Vichy France Facts
In June of 1940, the German army, the Wehrmacht, occupied Paris, France. The prime minister of France at the time, Paul Reynaud now realized that Germany couldn’t be stopped and wanted to move the government to France’s African territories and continue with its work from there. The vice-premier, Philippe Pétain, and Maxime Weygand, supreme commander of the armed forces, were against this. They wanted the government to remain in France and negotiate an armistice instead. As a result, Vichy France was established after the French surrender to Germany on June 22nd, 1940. The name was taken from the administrative capitol of the new government located in Vichy, France located in the central part of the country.
Negotiating with Adolf Hitler
Reynaud lost the vote and resigned. President Albert Lebrun appointed Philippe Petain as the new premier. Right away he started negotiations with Adolf Hitler and by June 22nd they had agree to, and signed, the armistice. France was divided into occupied and unoccupied zones, Germany would have direct control of 3/5ths of France including the Atlantic coast and Western France. The remainder of the country would be governed by the French government at Vichy with Henri-Philippe Petain as its head.
Vichy France Facts
Client state of Nazi Germany (1940–42)
Puppet state of Nazi Germany (1942–44)
“Travail, Famille, Patrie”
Translated to English: “Work, Family, Fatherland”
Vichy France Anthem:
The Song of Marseille (official)
Maréchal, nous voilà!
Marshal, here we are! (unofficial)
Capital: Vichy (de facto)
Parisa (de jure)
Capital-in-exile: Sigmaringen (1944–1945)
Government: Authoritarian state
Chief of the French State
1940–1944 Philippe Pétain
President of the Council of Ministers
1940–1942 Philippe Pétain
1942–1944 Pierre Laval
Legislature: National Assembly
Armistice with Germany
The armistice also stipulated the surrender of all the Jews located in France to Germany. The French Army was disbanded, of it only a force of 100,000 men remained whose function it was to keep the order in the country. The French soldiers that were captured by the Germans up to that point remained prisoners of war. The new French government also agreed to instruct its citizens to not resist the Germans.
Vichy France Video
Importance of the Vichy Government
The Vichy government was strategically important for both Great Britain and Germany during World War II because of its armed forces in Syria and their presence on the Eastern Mediterranean. The Allies were concerned that the Vichy government would allow the Germans to establish airbases there, which would put them at a significant disadvantage.
Free French Army and Syria
In June of 1941 the British army together with the Free French entered Syria. After fighting through the heavy resistance from the Vichy army they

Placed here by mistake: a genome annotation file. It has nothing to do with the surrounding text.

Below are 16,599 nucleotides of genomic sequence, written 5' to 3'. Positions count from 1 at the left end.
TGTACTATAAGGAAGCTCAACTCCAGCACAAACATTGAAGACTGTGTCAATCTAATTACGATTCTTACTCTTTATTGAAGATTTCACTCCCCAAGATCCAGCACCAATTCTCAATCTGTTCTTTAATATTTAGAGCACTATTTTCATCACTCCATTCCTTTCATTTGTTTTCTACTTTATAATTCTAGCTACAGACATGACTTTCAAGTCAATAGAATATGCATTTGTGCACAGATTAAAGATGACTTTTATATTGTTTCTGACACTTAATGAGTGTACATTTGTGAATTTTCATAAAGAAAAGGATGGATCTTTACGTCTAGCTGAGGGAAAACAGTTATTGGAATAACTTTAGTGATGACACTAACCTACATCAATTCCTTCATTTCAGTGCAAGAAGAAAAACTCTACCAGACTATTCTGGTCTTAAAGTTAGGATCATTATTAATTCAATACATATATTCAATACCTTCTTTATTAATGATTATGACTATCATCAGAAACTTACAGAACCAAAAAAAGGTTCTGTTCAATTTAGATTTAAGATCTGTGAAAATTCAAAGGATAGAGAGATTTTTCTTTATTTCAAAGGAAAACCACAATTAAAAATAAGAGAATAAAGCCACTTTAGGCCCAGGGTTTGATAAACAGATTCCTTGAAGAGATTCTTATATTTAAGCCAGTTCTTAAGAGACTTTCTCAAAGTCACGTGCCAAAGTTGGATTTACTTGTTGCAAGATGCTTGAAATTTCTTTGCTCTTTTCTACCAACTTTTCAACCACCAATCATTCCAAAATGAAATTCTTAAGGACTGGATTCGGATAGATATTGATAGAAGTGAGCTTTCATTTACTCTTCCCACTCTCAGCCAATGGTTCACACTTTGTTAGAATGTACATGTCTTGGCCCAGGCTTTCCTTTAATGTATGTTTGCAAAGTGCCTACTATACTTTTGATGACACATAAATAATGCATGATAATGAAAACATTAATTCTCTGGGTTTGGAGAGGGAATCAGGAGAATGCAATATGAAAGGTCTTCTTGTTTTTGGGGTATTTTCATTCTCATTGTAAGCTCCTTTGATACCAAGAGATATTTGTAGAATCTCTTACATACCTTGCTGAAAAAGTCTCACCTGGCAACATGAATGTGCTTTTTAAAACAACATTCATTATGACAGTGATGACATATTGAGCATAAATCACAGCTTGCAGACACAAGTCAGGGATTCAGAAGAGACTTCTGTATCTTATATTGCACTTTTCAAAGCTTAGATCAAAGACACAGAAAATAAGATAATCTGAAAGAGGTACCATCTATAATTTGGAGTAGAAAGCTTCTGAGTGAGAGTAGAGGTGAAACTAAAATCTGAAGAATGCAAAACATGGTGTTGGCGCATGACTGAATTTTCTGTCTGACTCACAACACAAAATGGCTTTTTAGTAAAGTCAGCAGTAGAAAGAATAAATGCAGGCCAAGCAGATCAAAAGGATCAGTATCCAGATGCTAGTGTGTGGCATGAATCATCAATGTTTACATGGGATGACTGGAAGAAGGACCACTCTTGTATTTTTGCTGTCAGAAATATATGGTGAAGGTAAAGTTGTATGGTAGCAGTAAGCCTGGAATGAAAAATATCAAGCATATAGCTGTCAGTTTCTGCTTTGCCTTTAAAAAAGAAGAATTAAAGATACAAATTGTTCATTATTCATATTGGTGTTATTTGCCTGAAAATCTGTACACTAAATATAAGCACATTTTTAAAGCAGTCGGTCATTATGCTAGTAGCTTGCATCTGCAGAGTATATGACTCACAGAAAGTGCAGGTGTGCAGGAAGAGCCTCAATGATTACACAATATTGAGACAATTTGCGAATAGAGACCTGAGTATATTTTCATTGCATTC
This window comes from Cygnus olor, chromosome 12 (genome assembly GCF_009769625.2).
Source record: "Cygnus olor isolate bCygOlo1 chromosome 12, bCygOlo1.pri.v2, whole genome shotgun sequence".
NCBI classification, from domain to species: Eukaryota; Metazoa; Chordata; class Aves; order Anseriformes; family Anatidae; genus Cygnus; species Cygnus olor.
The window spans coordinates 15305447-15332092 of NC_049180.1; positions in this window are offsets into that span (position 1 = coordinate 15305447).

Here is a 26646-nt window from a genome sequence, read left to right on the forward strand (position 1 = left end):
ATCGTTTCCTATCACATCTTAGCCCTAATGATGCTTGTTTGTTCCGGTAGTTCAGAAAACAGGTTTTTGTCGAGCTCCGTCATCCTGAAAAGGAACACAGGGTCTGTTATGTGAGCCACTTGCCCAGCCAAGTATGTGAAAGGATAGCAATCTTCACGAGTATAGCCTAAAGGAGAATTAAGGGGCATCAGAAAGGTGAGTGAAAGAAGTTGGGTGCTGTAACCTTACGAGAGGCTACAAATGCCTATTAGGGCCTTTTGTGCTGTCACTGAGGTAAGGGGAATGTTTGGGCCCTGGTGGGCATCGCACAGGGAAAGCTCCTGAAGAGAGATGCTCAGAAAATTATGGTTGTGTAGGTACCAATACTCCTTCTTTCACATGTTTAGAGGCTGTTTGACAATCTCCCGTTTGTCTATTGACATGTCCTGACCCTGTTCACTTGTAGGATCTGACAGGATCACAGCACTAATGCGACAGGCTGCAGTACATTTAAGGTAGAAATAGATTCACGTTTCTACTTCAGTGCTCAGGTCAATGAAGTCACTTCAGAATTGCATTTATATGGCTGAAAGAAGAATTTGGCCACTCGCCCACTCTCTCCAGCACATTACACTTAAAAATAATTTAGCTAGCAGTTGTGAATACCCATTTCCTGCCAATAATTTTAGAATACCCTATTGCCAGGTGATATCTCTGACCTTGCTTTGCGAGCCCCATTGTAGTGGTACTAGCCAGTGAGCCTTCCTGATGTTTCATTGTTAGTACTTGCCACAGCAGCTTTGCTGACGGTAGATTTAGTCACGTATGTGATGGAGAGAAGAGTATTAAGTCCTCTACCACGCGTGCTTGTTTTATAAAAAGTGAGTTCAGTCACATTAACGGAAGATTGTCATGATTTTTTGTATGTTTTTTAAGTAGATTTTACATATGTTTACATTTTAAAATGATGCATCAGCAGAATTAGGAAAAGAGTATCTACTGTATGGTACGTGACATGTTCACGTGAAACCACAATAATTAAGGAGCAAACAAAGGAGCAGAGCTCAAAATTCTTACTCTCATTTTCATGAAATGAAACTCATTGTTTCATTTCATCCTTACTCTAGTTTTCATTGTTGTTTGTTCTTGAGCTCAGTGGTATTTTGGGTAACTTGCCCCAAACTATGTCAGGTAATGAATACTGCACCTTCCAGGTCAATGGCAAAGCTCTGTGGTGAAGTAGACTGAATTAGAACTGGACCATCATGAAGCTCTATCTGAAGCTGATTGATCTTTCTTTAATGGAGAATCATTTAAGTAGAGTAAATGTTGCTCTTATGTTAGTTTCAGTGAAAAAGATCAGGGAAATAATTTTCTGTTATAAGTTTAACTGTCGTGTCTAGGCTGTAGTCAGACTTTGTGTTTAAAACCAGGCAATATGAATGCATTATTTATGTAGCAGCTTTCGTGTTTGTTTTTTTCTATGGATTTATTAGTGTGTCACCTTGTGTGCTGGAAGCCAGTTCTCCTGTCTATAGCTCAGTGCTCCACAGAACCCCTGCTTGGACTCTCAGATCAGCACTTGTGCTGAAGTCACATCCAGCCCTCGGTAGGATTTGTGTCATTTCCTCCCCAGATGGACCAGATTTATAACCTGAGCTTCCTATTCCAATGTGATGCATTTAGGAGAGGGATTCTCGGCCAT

captured the capital of Syria, Damascus. An armistice was signed and for the remainder of the war Syria had pro-British regimes.
Expanding the Vichy Secret Police
To battle the growing French Resistance, it was decided that the Milice, the Vichy secret police, was to be expanded. By 1944 it had over 35,000 members most of which were focused on investigating and crushing the French Resistance. Similar to the Gestapo they did pretty anything it takes to get the information that they wanted including torture and served as judge, jury and executioner to those that they wanted to get rid of.
France after D-Day
After D-Day many of the resistance groups that operated within France came forth and helped the liberation efforts of the Allies. Philippe Petain and the rest of his government fled to Germany and established an exiled French government there.
By 1945 the heads of the Vichy government were arrested and some of the top brass were executed for their part in the war crimes.
Chasing Collaborators into the 1980s
From the 1980s and forward, there were some trials of accused war criminals in France that occurred based on the work of various Nazi hunters to include Beate and Serge Klarsfeld. Some of these men were tried for a second time with the notable personnel brought to trial including Paul Touvier, Klaus Barbie, Maurice Papon, René Bousquet (the head of the French police during World War 2) and his deputy Jean Leguay.
Both Leguay and Bousquet were convicted for their roles in the Vel’ d’Hiv Roundup that occurred in July of 1942. During the Algerian War that occurred from 1954 to 1962, a number of the French collaborationists from WW2 joined the OAS terrorist movement. In this timeframe, Jacques de Bernonville was able to escape to Canada followed by Brazil. Jacques Ploncard d’Assac would become and associate and advisor to the Portuguese dictator, António de Oliveira Salazar.
In the early 1990s, René Bousquet (former Vichy official) would be assassinated while awaiting trial in Paris. In 1949, he had been partially acquitted and amnestied. The next year, Paul Touvier (former Vichy official) was convicted of crimes against humanity and Maurice Papon saw a similar conviction in 1998 (he was released three years later due to health concerns and passed away in 2007).
Vichy France References
Liberty, Equality, Fraternity, But Not for All: France and the “Alien” Jews, 1933-1942. Last Viewed: 11 January 2014.
Nazi Diplomacy – Vichy, Last Viewed 10 January 2014.
Simon Kitson’s Vichy web-page, Last Viewed: 11 January 2014.